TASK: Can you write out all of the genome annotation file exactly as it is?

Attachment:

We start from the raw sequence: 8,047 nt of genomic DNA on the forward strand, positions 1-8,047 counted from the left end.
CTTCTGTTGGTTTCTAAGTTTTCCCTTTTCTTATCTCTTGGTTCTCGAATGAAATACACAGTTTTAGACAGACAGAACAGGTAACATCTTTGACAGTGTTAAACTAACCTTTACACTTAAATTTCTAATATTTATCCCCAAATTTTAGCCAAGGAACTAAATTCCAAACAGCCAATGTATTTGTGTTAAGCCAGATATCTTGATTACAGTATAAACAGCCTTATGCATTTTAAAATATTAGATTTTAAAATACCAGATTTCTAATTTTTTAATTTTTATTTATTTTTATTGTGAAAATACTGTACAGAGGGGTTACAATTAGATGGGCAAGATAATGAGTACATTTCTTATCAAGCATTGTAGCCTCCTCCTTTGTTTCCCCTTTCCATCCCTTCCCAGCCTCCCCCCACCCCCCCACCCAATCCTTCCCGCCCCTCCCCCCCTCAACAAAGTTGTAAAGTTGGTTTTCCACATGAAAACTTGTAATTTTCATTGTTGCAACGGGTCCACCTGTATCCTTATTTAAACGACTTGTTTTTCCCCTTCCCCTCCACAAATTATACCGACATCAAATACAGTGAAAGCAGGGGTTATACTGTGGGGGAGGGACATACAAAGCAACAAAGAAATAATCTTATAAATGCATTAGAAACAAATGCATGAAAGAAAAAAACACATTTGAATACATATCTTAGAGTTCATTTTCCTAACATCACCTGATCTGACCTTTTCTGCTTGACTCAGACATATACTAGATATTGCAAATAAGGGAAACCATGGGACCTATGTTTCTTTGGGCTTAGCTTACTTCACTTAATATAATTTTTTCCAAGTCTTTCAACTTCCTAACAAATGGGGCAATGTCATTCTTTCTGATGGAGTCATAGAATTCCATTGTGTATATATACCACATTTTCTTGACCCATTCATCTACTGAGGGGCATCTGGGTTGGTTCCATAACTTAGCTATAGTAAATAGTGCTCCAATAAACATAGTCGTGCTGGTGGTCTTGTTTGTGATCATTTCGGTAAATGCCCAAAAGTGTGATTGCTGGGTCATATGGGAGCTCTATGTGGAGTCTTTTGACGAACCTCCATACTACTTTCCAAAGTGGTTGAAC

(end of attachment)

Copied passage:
We start from the raw sequence: 8,047 nt of genomic DNA on the forward strand, positions 1-8,047 counted from the left end.
CTTCTGTTGGTTTCTAAGTTTTCCCTTTTCTTATCTCTTGGTTCTCGAATGAAATACACAGTTTTAGACAGACAGAACAGGTAACATCTTTGACAGTGTTAAACTAACCTTTACACTTAAATTTCTAATATTTATCCCCAAATTTTAGCCAAGGAACTAAATTCCAAACAGCCAATGTATTTGTGTTAAGCCAGATATCTTGATTACAGTATAAACAGCCTTATGCATTTTAAAATATTAGATTTTAAAATACCAGATTTCTAATTTTTTAATTTTTATTTATTTTTATTGTGAAAATACTGTACAGAGGGGTTACAATTAGATGGGCAAGATAATGAGTACATTTCTTATCAAGCATTGTAGCCTCCTCCTTTGTTTCCCCTTTCCATCCCTTCCCAGCCTCCCCCCACCCCCCCACCCAATCCTTCCCGCCCCTCCCCCCCTCAACAAAGTTGTAAAGTTGGTTTTCCACATGAAAACTTGTAATTTTCATTGTTGCAACGGGTCCACCTGTATCCTTATTTAAACGACTTGTTTTTCCCCTTCCCCTCCACAAATTATACCGACATCAAATACAGTGAAAGCAGGGGTTATACTGTGGGGGAGGGACATACAAAGCAACAAAGAAATAATCTTATAAATGCATTAGAAACAAATGCATGAAAGAAAAAAACACATTTGAATACATATCTTAGAGTTCATTTTCCTAACATCACCTGATCTGACCTTTTCTGCTTGACTCAGACATATACTAGATATTGCAAATAAGGGAAACCATGGGACCTATGTTTCTTTGGGCTTAGCTTACTTCACTTAATATAATTTTTTCCAAGTCTTTCAACTTCCTAACAAATGGGGCAATGTCATTCTTTCTGATGGAGTCATAGAATTCCATTGTGTATATATACCACATTTTCTTGACCCATTCATCTACTGAGGGGCATCTGGGTTGGTTCCATAACTTAGCTATAGTAAATAGTGCTCCAATAAACATAGTCGTGCTGGTGGTCTTGTTTGTGATCATTTCGGTAAATGCCCAAAAGTGTGATTGCTGGGTCATATGGGAGCTCTATGTGGAGTCTTTTGACGAACCTCCATACTACTTTCCAAAGTGGTTGAAC